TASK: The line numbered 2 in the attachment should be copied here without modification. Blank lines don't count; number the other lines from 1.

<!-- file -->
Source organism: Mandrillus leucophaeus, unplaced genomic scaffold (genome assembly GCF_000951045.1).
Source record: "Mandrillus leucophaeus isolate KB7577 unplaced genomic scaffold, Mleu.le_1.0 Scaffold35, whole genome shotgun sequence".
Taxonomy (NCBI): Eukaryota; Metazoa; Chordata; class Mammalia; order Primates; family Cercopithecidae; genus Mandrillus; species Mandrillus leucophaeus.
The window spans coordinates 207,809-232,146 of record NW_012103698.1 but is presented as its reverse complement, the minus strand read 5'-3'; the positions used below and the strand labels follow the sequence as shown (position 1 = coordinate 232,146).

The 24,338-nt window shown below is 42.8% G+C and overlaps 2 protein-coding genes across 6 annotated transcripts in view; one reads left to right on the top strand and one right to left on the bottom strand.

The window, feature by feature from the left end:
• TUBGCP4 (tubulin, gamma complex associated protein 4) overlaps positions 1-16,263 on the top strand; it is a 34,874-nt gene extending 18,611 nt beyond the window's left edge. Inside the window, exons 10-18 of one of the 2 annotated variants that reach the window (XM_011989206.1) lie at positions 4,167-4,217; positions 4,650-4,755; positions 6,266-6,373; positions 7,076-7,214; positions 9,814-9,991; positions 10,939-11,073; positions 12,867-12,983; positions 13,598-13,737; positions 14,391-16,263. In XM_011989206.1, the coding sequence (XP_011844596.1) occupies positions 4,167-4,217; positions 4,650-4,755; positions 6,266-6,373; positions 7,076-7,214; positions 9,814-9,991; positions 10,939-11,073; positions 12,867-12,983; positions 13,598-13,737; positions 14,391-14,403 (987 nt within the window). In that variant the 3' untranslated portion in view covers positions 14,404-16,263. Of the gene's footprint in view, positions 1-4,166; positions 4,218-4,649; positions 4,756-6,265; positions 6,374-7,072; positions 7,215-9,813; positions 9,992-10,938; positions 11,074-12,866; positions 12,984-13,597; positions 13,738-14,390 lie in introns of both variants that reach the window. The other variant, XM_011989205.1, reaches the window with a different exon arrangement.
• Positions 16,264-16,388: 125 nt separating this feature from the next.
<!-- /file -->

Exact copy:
Source record: "Mandrillus leucophaeus isolate KB7577 unplaced genomic scaffold, Mleu.le_1.0 Scaffold35, whole genome shotgun sequence".